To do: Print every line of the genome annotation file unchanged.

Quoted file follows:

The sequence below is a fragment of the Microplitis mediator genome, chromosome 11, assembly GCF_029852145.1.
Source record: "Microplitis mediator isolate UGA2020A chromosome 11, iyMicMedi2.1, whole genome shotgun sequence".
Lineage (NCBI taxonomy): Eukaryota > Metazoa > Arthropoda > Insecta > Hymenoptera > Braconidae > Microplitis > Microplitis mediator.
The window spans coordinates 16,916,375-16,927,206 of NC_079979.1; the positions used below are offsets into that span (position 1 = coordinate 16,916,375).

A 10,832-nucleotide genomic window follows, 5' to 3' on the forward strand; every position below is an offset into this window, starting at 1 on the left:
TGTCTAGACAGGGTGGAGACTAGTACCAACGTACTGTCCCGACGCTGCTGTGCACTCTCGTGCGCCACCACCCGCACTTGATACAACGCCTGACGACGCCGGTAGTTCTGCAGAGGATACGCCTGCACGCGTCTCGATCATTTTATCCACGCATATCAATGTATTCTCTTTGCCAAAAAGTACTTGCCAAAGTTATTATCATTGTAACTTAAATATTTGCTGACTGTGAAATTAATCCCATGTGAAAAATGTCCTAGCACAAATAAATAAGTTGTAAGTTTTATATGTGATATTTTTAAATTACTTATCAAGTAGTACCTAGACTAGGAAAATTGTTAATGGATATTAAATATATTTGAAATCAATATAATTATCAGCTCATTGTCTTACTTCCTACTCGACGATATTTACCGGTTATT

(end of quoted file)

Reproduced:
The sequence below is a fragment of the Microplitis mediator genome, chromosome 11, assembly GCF_029852145.1.
Source record: "Microplitis mediator isolate UGA2020A chromosome 11, iyMicMedi2.1, whole genome shotgun sequence".
Lineage (NCBI taxonomy): Eukaryota > Metazoa > Arthropoda > Insecta > Hymenoptera > Braconidae > Microplitis > Microplitis mediator.
The window spans coordinates 16,916,375-16,927,206 of NC_079979.1; the positions used below are offsets into that span (position 1 = coordinate 16,916,375).

A 10,832-nucleotide genomic window follows, 5' to 3' on the forward strand; every position below is an offset into this window, starting at 1 on the left:
TGTCTAGACAGGGTGGAGACTAGTACCAACGTACTGTCCCGACGCTGCTGTGCACTCTCGTGCGCCACCACCCGCACTTGATACAACGCCTGACGACGCCGGTAGTTCTGCAGAGGATACGCCTGCACGCGTCTCGATCATTTTATCCACGCATATCAATGTATTCTCTTTGCCAAAAAGTACTTGCCAAAGTTATTATCATTGTAACTTAAATATTTGCTGACTGTGAAATTAATCCCATGTGAAAAATGTCCTAGCACAAATAAATAAGTTGTAAGTTTTATATGTGATATTTTTAAATTACTTATCAAGTAGTACCTAGACTAGGAAAATTGTTAATGGATATTAAATATATTTGAAATCAATATAATTATCAGCTCATTGTCTTACTTCCTACTCGACGATATTTACCGGTTATT